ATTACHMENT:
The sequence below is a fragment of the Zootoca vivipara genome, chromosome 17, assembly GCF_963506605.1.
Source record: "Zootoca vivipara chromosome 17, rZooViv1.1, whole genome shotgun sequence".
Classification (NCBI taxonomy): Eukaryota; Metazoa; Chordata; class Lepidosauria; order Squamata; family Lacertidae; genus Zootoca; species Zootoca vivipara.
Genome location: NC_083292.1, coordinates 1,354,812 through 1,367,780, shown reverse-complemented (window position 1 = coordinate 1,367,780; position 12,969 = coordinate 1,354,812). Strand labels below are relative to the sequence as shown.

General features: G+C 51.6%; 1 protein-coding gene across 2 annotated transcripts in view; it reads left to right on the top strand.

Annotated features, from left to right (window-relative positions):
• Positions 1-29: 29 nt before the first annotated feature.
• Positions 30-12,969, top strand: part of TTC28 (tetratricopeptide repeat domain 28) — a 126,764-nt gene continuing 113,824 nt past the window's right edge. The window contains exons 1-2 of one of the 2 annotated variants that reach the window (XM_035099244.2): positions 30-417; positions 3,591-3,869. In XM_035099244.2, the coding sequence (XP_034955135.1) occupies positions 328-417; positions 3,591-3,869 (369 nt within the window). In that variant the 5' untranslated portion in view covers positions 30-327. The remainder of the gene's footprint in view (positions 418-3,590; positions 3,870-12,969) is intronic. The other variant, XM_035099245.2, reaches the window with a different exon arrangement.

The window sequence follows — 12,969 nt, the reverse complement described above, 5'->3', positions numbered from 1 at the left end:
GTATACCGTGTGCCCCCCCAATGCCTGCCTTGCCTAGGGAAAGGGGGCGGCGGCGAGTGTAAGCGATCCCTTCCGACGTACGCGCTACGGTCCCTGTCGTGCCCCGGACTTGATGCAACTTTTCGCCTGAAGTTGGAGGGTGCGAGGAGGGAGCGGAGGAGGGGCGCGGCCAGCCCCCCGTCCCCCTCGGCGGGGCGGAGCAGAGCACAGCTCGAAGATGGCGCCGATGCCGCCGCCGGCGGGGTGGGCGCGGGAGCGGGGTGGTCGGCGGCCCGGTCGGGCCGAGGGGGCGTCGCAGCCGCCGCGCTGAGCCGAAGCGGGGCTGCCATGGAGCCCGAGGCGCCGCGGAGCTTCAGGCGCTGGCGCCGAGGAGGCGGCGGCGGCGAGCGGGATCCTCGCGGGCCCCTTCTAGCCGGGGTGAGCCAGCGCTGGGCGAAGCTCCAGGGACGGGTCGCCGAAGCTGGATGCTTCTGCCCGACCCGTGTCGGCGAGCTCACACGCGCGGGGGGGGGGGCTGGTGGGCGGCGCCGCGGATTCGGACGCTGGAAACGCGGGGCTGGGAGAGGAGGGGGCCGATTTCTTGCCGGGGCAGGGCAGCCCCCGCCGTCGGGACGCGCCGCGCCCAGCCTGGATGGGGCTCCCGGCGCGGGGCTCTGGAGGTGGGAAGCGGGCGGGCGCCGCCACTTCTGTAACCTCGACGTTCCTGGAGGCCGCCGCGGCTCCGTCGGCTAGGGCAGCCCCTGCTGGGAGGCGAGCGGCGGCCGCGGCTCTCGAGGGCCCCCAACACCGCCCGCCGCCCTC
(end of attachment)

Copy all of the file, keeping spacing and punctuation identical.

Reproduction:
The sequence below is a fragment of the Zootoca vivipara genome, chromosome 17, assembly GCF_963506605.1.
Source record: "Zootoca vivipara chromosome 17, rZooViv1.1, whole genome shotgun sequence".
Classification (NCBI taxonomy): Eukaryota; Metazoa; Chordata; class Lepidosauria; order Squamata; family Lacertidae; genus Zootoca; species Zootoca vivipara.
Genome location: NC_083292.1, coordinates 1,354,812 through 1,367,780, shown reverse-complemented (window position 1 = coordinate 1,367,780; position 12,969 = coordinate 1,354,812). Strand labels below are relative to the sequence as shown.

General features: G+C 51.6%; 1 protein-coding gene across 2 annotated transcripts in view; it reads left to right on the top strand.

Annotated features, from left to right (window-relative positions):
• Positions 1-29: 29 nt before the first annotated feature.
• Positions 30-12,969, top strand: part of TTC28 (tetratricopeptide repeat domain 28) — a 126,764-nt gene continuing 113,824 nt past the window's right edge. The window contains exons 1-2 of one of the 2 annotated variants that reach the window (XM_035099244.2): positions 30-417; positions 3,591-3,869. In XM_035099244.2, the coding sequence (XP_034955135.1) occupies positions 328-417; positions 3,591-3,869 (369 nt within the window). In that variant the 5' untranslated portion in view covers positions 30-327. The remainder of the gene's footprint in view (positions 418-3,590; positions 3,870-12,969) is intronic. The other variant, XM_035099245.2, reaches the window with a different exon arrangement.

The window sequence follows — 12,969 nt, the reverse complement described above, 5'->3', positions numbered from 1 at the left end:
GTATACCGTGTGCCCCCCCAATGCCTGCCTTGCCTAGGGAAAGGGGGCGGCGGCGAGTGTAAGCGATCCCTTCCGACGTACGCGCTACGGTCCCTGTCGTGCCCCGGACTTGATGCAACTTTTCGCCTGAAGTTGGAGGGTGCGAGGAGGGAGCGGAGGAGGGGCGCGGCCAGCCCCCCGTCCCCCTCGGCGGGGCGGAGCAGAGCACAGCTCGAAGATGGCGCCGATGCCGCCGCCGGCGGGGTGGGCGCGGGAGCGGGGTGGTCGGCGGCCCGGTCGGGCCGAGGGGGCGTCGCAGCCGCCGCGCTGAGCCGAAGCGGGGCTGCCATGGAGCCCGAGGCGCCGCGGAGCTTCAGGCGCTGGCGCCGAGGAGGCGGCGGCGGCGAGCGGGATCCTCGCGGGCCCCTTCTAGCCGGGGTGAGCCAGCGCTGGGCGAAGCTCCAGGGACGGGTCGCCGAAGCTGGATGCTTCTGCCCGACCCGTGTCGGCGAGCTCACACGCGCGGGGGGGGGGGCTGGTGGGCGGCGCCGCGGATTCGGACGCTGGAAACGCGGGGCTGGGAGAGGAGGGGGCCGATTTCTTGCCGGGGCAGGGCAGCCCCCGCCGTCGGGACGCGCCGCGCCCAGCCTGGATGGGGCTCCCGGCGCGGGGCTCTGGAGGTGGGAAGCGGGCGGGCGCCGCCACTTCTGTAACCTCGACGTTCCTGGAGGCCGCCGCGGCTCCGTCGGCTAGGGCAGCCCCTGCTGGGAGGCGAGCGGCGGCCGCGGCTCTCGAGGGCCCCCAACACCGCCCGCCGCCCTC